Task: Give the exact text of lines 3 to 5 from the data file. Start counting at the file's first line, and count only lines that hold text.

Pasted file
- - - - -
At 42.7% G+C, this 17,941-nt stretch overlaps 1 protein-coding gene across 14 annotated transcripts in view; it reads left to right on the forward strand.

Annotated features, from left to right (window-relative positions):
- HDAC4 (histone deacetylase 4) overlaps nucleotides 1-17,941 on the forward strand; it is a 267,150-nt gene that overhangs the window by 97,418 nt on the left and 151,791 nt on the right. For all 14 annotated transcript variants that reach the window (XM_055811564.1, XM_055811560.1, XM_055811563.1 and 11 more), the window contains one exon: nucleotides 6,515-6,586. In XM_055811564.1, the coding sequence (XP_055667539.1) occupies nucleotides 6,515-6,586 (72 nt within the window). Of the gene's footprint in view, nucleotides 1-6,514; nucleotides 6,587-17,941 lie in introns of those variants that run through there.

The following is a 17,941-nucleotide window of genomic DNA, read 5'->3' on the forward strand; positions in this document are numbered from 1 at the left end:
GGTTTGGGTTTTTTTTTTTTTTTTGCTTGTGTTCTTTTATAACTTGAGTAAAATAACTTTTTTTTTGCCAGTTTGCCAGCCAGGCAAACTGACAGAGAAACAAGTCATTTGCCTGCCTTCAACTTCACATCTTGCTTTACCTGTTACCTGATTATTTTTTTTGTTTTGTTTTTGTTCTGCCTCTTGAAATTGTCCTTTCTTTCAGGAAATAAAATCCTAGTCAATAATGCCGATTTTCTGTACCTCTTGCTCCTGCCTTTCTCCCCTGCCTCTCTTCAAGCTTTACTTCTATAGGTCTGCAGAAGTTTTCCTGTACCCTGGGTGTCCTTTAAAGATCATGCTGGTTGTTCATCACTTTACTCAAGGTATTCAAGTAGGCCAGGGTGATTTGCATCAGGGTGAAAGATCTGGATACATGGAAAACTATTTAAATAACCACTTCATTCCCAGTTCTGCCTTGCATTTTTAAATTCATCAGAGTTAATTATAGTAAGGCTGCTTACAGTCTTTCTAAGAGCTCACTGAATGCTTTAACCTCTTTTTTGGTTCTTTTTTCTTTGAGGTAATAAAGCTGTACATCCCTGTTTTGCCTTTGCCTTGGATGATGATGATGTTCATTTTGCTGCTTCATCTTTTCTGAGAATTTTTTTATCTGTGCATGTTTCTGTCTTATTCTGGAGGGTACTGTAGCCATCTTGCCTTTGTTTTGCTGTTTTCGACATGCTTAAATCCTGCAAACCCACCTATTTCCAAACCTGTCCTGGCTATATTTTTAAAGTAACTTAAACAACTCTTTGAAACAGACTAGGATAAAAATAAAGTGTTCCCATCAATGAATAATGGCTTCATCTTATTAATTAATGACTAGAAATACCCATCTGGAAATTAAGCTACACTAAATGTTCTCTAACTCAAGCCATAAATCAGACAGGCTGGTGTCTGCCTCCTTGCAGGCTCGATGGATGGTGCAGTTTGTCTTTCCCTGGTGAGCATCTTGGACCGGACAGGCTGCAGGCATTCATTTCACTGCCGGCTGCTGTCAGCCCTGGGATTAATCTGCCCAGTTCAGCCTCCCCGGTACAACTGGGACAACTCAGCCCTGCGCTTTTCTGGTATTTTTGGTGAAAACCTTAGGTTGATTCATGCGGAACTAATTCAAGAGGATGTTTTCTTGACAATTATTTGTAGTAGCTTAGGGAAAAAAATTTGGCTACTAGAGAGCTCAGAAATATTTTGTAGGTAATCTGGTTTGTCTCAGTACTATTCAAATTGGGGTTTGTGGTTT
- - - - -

- HDAC4 (histone deacetylase 4) overlaps nucleotides 1-17,941 on the forward strand; it is a 267,150-nt gene that overhangs the window by 97,418 nt on the left and 151,791 nt on the right. For all 14 annotated transcript variants that reach the window (XM_055811564.1, XM_055811560.1, XM_055811563.1 and 11 more), the window contains one exon: nucleotides 6,515-6,586. In XM_055811564.1, the coding sequence (XP_055667539.1) occupies nucleotides 6,515-6,586 (72 nt within the window). Of the gene's footprint in view, nucleotides 1-6,514; nucleotides 6,587-17,941 lie in introns of those variants that run through there.

The following is a 17,941-nucleotide window of genomic DNA, read 5'->3' on the forward strand; positions in this document are numbered from 1 at the left end:
GGTTTGGGTTTTTTTTTTTTTTTTGCTTGTGTTCTTTTATAACTTGAGTAAAATAACTTTTTTTTTGCCAGTTTGCCAGCCAGGCAAACTGACAGAGAAACAAGTCATTTGCCTGCCTTCAACTTCACATCTTGCTTTACCTGTTACCTGATTATTTTTTTTGTTTTGTTTTTGTTCTGCCTCTTGAAATTGTCCTTTCTTTCAGGAAATAAAATCCTAGTCAATAATGCCGATTTTCTGTACCTCTTGCTCCTGCCTTTCTCCCCTGCCTCTCTTCAAGCTTTACTTCTATAGGTCTGCAGAAGTTTTCCTGTACCCTGGGTGTCCTTTAAAGATCATGCTGGTTGTTCATCACTTTACTCAAGGTATTCAAGTAGGCCAGGGTGATTTGCATCAGGGTGAAAGATCTGGATACATGGAAAACTATTTAAATAACCACTTCATTCCCAGTTCTGCCTTGCATTTTTAAATTCATCAGAGTTAATTATAGTAAGGCTGCTTACAGTCTTTCTAAGAGCTCACTGAATGCTTTAACCTCTTTTTTGGTTCTTTTTTCTTTGAGGTAATAAAGCTGTACATCCCTGTTTTGCCTTTGCCTTGGATGATGATGATGTTCATTTTGCTGCTTCATCTTTTCTGAGAATTTTTTTATCTGTGCATGTTTCTGTCTTATTCTGGAGGGTACTGTAGCCATCTTGCCTTTGTTTTGCTGTTTTCGACATGCTTAAATCCTGCAAACCCACCTATTTCCAAACCTGTCCTGGCTATATTTTTAAAGTAACTTAAACAACTCTTTGAAACAGACTAGGATAAAAATAAAGTGTTCCCATCAATGAATAATGGCTTCATCTTATTAATTAATGACTAGAAATACCCATCTGGAAATTAAGCTACACTAAATGTTCTCTAACTCAAGCCATAAATCAGACAGGCTGGTGTCTGCCTCCTTGCAGGCTCGATGGATGGTGCAGTTTGTCTTTCCCTGGTGAGCATCTTGGACCGGACAGGCTGCAGGCATTCATTTCACTGCCGGCTGCTGTCAGCCCTGGGATTAATCTGCCCAGTTCAGCCTCCCCGGTACAACTGGGACAACTCAGCCCTGCGCTTTTCTGGTATTTTTGGTGAAAACCTTAGGTTGATTCATGCGGAACTAATTCAAGAGGATGTTTTCTTGACAATTATTTGTAGTAGCTTAGGGAAAAAAATTTGGCTACTAGAGAGCTCAGAAATATTTTGTAGGTAATCTGGTTTGTCTCAGTACTATTCAAATTGGGGTTTGTGGTTT